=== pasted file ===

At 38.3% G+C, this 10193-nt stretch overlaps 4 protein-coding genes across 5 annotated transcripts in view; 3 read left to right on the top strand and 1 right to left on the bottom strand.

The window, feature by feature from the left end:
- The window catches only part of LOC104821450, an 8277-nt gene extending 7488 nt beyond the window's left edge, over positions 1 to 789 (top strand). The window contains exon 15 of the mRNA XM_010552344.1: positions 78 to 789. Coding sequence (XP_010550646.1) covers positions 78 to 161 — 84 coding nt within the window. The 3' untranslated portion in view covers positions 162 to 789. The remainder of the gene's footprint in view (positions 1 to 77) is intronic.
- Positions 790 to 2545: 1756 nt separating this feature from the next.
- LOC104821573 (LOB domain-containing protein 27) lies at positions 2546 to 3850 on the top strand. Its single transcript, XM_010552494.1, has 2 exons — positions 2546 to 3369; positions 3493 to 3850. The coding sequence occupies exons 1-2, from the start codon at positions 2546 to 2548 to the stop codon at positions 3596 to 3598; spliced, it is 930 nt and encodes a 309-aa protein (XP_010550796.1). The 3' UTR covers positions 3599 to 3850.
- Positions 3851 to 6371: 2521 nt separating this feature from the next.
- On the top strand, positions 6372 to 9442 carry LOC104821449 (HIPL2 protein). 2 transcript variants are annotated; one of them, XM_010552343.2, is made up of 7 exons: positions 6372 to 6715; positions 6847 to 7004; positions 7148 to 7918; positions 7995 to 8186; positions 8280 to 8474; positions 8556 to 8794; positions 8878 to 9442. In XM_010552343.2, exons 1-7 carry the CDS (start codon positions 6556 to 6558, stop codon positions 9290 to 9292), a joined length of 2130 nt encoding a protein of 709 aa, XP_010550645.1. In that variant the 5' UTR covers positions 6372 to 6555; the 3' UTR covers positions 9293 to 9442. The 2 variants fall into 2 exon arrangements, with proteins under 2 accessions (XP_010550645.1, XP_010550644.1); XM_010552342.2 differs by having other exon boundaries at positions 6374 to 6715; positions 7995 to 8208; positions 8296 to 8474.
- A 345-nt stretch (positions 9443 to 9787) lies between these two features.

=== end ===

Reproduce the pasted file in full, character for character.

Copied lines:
At 38.3% G+C, this 10193-nt stretch overlaps 4 protein-coding genes across 5 annotated transcripts in view; 3 read left to right on the top strand and 1 right to left on the bottom strand.

The window, feature by feature from the left end:
- The window catches only part of LOC104821450, an 8277-nt gene extending 7488 nt beyond the window's left edge, over positions 1 to 789 (top strand). The window contains exon 15 of the mRNA XM_010552344.1: positions 78 to 789. Coding sequence (XP_010550646.1) covers positions 78 to 161 — 84 coding nt within the window. The 3' untranslated portion in view covers positions 162 to 789. The remainder of the gene's footprint in view (positions 1 to 77) is intronic.
- Positions 790 to 2545: 1756 nt separating this feature from the next.
- LOC104821573 (LOB domain-containing protein 27) lies at positions 2546 to 3850 on the top strand. Its single transcript, XM_010552494.1, has 2 exons — positions 2546 to 3369; positions 3493 to 3850. The coding sequence occupies exons 1-2, from the start codon at positions 2546 to 2548 to the stop codon at positions 3596 to 3598; spliced, it is 930 nt and encodes a 309-aa protein (XP_010550796.1). The 3' UTR covers positions 3599 to 3850.
- Positions 3851 to 6371: 2521 nt separating this feature from the next.
- On the top strand, positions 6372 to 9442 carry LOC104821449 (HIPL2 protein). 2 transcript variants are annotated; one of them, XM_010552343.2, is made up of 7 exons: positions 6372 to 6715; positions 6847 to 7004; positions 7148 to 7918; positions 7995 to 8186; positions 8280 to 8474; positions 8556 to 8794; positions 8878 to 9442. In XM_010552343.2, exons 1-7 carry the CDS (start codon positions 6556 to 6558, stop codon positions 9290 to 9292), a joined length of 2130 nt encoding a protein of 709 aa, XP_010550645.1. In that variant the 5' UTR covers positions 6372 to 6555; the 3' UTR covers positions 9293 to 9442. The 2 variants fall into 2 exon arrangements, with proteins under 2 accessions (XP_010550645.1, XP_010550644.1); XM_010552342.2 differs by having other exon boundaries at positions 6374 to 6715; positions 7995 to 8208; positions 8296 to 8474.
- A 345-nt stretch (positions 9443 to 9787) lies between these two features.